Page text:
Let’s start with a question: how would you feel if you bought something based on the recommendation from a trusted source, only to find out later that they knew there was cheaper alternative that is just as good?
That, in essence, was the question I put to the audience during a keynote presentation I delivered to the Standard and Poor’s (S&P) third annual advisor symposium in Toronto this past September. The point of my appearance was to explain how I transitioned my advisor practice from commissions to fees and, more importantly, why others should too.
I warned the assembled advisors about the inherent bias commission models and embedded compensation structures create. It’s an important issue for investors, too, since they’re the ones paying them.
Here is a simple illustration to demonstrate the point. Let’s say there are two primary ways to access a stock market that, in any given year, returns 8%. Holding advisor compensation constant at $0, the passive (benchmark-replicating) option might cost 50 bps (0.5%) and the active (outsized return-seeking) option might cost 150 bps (1.5%). In both cases, the sum total of the universe of outcomes might look like the two normally-distributed bell curves shown here.
Option A – Active investing
Option B – Passive investing
In both cases, the expected return is the return of the market minus the average cost of the product used to access that market. The active option has a most-likely return of 6.5% (with a relatively wide dispersion of outcomes due to certain managers doing very well and others doing very poorly), while the passive option has a most-likely return of 7.5% (with a relatively narrow dispersion due to tracking error). You can make a reasonable argument for either alternative.
While there are other paradigms for investing (factor based investing springs quickly to mind), no one in the audience challenged the notion that these two alternatives represent the primary choice that most investors need to make. In aggregate, higher-cost active options lead to returns about 1% lower on average (because the strategies cost about 1% more), while also generating a substantially wider range of outcomes—relative to the market performance.
But here’s where I questioned the industry’s collective logic, professionalism and transparency. Behavioural finance teaches us that people are loss-averse and feel far better psychologically when they can avoid large losses. And yet, with the active option there is a greater chance investors will suffer a considerable shortfall relative to both market performance and the passive alternative.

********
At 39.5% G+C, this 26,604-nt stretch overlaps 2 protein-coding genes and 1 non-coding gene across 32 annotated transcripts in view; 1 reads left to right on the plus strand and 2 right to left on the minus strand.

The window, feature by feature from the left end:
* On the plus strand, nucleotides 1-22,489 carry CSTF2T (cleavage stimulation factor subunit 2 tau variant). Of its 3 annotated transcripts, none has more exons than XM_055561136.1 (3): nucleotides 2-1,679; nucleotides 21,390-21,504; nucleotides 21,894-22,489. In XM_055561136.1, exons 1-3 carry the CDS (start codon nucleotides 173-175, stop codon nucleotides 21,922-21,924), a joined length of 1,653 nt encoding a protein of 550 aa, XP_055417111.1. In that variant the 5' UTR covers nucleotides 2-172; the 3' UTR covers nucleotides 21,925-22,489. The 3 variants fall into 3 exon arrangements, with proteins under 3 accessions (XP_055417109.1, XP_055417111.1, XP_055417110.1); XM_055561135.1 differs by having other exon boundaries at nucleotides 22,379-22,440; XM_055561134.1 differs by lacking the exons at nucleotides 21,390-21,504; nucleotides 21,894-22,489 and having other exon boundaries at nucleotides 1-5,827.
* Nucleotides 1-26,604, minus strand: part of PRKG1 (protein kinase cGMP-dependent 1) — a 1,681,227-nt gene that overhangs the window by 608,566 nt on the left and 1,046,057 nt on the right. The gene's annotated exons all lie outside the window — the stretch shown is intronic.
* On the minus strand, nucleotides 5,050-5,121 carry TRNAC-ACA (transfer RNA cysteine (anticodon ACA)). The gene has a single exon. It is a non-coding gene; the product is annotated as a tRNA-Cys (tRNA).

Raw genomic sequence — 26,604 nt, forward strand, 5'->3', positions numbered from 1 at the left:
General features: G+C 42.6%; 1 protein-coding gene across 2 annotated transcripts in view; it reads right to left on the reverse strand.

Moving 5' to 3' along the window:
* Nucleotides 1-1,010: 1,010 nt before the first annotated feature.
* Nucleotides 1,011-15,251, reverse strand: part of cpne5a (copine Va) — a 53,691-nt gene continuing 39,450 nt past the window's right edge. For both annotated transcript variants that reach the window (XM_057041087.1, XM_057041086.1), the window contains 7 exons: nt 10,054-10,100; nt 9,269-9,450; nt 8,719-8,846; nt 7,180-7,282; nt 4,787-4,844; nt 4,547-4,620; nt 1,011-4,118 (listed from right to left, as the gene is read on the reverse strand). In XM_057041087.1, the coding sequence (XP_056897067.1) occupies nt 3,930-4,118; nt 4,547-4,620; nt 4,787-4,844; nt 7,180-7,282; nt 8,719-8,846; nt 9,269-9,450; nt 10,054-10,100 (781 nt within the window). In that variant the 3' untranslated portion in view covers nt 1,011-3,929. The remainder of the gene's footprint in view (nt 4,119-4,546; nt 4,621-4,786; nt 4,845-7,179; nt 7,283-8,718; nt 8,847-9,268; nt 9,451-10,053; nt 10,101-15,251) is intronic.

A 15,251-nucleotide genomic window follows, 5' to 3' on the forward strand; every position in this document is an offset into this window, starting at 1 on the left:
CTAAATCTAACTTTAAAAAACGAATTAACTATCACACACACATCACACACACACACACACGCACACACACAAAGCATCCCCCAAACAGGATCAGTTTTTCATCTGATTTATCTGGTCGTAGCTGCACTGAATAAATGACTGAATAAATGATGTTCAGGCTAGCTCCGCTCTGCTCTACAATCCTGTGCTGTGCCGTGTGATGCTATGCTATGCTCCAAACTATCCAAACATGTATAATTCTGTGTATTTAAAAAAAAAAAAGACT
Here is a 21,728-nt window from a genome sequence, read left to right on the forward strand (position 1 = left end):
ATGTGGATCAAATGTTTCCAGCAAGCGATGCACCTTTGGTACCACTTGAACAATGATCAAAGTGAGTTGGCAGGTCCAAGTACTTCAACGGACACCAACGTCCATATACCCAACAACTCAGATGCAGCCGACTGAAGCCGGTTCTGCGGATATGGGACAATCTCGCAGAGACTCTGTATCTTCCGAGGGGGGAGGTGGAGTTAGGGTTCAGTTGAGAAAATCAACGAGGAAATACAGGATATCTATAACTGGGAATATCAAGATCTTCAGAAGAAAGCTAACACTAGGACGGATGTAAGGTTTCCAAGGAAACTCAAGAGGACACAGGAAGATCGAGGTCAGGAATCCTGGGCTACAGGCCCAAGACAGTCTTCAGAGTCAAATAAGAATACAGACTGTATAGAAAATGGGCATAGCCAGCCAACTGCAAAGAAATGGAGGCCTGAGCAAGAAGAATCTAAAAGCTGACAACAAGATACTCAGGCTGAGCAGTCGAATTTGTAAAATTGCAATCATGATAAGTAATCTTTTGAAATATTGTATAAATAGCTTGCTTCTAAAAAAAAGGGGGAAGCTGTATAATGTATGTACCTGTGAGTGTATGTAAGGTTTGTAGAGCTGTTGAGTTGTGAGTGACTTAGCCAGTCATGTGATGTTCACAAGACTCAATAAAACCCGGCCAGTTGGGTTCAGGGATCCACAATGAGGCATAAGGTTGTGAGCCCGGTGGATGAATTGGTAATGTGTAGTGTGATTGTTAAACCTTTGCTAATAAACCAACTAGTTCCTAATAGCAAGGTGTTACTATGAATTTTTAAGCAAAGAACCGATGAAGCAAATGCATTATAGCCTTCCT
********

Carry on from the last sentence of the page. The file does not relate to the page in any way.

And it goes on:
Meanwhile, traditional finance teaches us that rational investors want to get the best bang for their buck. As such, they should also prefer the passive option because the expected passive return is 1% higher. This is true simply because the actual passive cost is likely to be 1% lower. In short, whether one takes a behavioural approach or a traditionalist approach to investing, it seems the passive paradigm ought to be preferred.
Indeed, when I point this out when I explain this choice to clients, there is almost never any disagreement that the passive option is more likely to yield a more favourable investment experience. And yet, there’s about ten times more money invested in actively-managed products than there is in passively-managed ones.
So I ask my question again: how professional is it to recommend the active option without, at the very least, stating and showing clearly that the passive option exists? For over a decade now, my impression has been that many advisors make recommendations based on which products are easier to sell rather than those that are more likely to help their clients reach their financial goals.
John De Goey is a portfolio manager with Industrial Alliance Securities Inc. (IAS) and the author of The Professional Financial Advisor IV. The views expressed are not necessarily shared by IAS. Industrial Alliance Securities Inc. is a member of the Canadian Investor Protection Fund.
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